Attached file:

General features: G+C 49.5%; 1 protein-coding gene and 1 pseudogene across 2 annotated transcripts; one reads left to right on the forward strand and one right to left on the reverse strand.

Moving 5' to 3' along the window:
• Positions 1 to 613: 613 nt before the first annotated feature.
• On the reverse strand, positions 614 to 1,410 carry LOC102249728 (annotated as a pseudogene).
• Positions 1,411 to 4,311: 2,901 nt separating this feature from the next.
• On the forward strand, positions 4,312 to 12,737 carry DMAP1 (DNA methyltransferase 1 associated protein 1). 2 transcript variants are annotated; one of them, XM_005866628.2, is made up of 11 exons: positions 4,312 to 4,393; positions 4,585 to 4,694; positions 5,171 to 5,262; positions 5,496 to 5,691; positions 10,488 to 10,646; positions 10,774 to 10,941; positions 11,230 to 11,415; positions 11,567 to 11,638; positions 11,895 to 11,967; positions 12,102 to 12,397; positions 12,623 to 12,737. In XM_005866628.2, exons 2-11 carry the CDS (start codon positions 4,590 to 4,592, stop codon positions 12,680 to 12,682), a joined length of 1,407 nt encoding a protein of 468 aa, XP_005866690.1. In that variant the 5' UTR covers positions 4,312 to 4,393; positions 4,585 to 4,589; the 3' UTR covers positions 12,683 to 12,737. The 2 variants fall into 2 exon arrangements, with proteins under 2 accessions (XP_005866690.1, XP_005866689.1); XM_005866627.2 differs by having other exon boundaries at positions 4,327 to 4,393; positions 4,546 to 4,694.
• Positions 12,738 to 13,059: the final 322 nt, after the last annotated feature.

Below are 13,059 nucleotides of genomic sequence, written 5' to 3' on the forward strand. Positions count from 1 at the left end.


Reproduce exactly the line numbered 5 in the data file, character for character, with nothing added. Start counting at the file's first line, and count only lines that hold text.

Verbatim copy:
• Positions 1,411 to 4,311: 2,901 nt separating this feature from the next.